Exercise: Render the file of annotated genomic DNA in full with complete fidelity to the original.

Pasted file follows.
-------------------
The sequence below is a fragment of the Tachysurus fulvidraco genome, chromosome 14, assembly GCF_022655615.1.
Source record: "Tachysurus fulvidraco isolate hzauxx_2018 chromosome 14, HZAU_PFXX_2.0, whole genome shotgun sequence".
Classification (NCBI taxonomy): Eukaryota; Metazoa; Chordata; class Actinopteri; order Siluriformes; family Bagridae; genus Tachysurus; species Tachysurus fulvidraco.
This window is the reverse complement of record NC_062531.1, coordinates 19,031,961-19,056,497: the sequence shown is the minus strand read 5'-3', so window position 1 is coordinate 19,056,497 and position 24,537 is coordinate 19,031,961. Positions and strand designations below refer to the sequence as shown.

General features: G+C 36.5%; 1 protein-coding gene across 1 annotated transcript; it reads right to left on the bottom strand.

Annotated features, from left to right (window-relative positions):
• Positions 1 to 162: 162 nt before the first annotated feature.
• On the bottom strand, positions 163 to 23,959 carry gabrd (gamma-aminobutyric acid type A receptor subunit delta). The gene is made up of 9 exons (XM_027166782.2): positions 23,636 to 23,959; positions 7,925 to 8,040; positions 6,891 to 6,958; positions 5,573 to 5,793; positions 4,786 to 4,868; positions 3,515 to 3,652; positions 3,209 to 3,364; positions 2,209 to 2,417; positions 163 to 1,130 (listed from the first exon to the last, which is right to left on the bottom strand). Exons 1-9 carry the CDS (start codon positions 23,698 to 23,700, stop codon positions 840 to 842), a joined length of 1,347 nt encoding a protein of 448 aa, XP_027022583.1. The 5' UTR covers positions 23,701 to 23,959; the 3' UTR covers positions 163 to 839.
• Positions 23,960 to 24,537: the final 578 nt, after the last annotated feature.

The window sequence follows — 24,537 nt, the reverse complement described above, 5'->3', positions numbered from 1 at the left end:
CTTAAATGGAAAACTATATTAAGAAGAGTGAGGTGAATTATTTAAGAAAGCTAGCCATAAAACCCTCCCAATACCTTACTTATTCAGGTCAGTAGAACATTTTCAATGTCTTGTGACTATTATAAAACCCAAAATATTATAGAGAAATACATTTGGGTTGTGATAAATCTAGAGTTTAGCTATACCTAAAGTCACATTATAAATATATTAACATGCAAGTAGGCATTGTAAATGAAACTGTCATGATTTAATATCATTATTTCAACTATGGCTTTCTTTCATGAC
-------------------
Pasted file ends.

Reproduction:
The sequence below is a fragment of the Tachysurus fulvidraco genome, chromosome 14, assembly GCF_022655615.1.
Source record: "Tachysurus fulvidraco isolate hzauxx_2018 chromosome 14, HZAU_PFXX_2.0, whole genome shotgun sequence".
Classification (NCBI taxonomy): Eukaryota; Metazoa; Chordata; class Actinopteri; order Siluriformes; family Bagridae; genus Tachysurus; species Tachysurus fulvidraco.
This window is the reverse complement of record NC_062531.1, coordinates 19,031,961-19,056,497: the sequence shown is the minus strand read 5'-3', so window position 1 is coordinate 19,056,497 and position 24,537 is coordinate 19,031,961. Positions and strand designations below refer to the sequence as shown.

General features: G+C 36.5%; 1 protein-coding gene across 1 annotated transcript; it reads right to left on the bottom strand.

Annotated features, from left to right (window-relative positions):
• Positions 1 to 162: 162 nt before the first annotated feature.
• On the bottom strand, positions 163 to 23,959 carry gabrd (gamma-aminobutyric acid type A receptor subunit delta). The gene is made up of 9 exons (XM_027166782.2): positions 23,636 to 23,959; positions 7,925 to 8,040; positions 6,891 to 6,958; positions 5,573 to 5,793; positions 4,786 to 4,868; positions 3,515 to 3,652; positions 3,209 to 3,364; positions 2,209 to 2,417; positions 163 to 1,130 (listed from the first exon to the last, which is right to left on the bottom strand). Exons 1-9 carry the CDS (start codon positions 23,698 to 23,700, stop codon positions 840 to 842), a joined length of 1,347 nt encoding a protein of 448 aa, XP_027022583.1. The 5' UTR covers positions 23,701 to 23,959; the 3' UTR covers positions 163 to 839.
• Positions 23,960 to 24,537: the final 578 nt, after the last annotated feature.

The window sequence follows — 24,537 nt, the reverse complement described above, 5'->3', positions numbered from 1 at the left end:
CTTAAATGGAAAACTATATTAAGAAGAGTGAGGTGAATTATTTAAGAAAGCTAGCCATAAAACCCTCCCAATACCTTACTTATTCAGGTCAGTAGAACATTTTCAATGTCTTGTGACTATTATAAAACCCAAAATATTATAGAGAAATACATTTGGGTTGTGATAAATCTAGAGTTTAGCTATACCTAAAGTCACATTATAAATATATTAACATGCAAGTAGGCATTGTAAATGAAACTGTCATGATTTAATATCATTATTTCAACTATGGCTTTCTTTCATGAC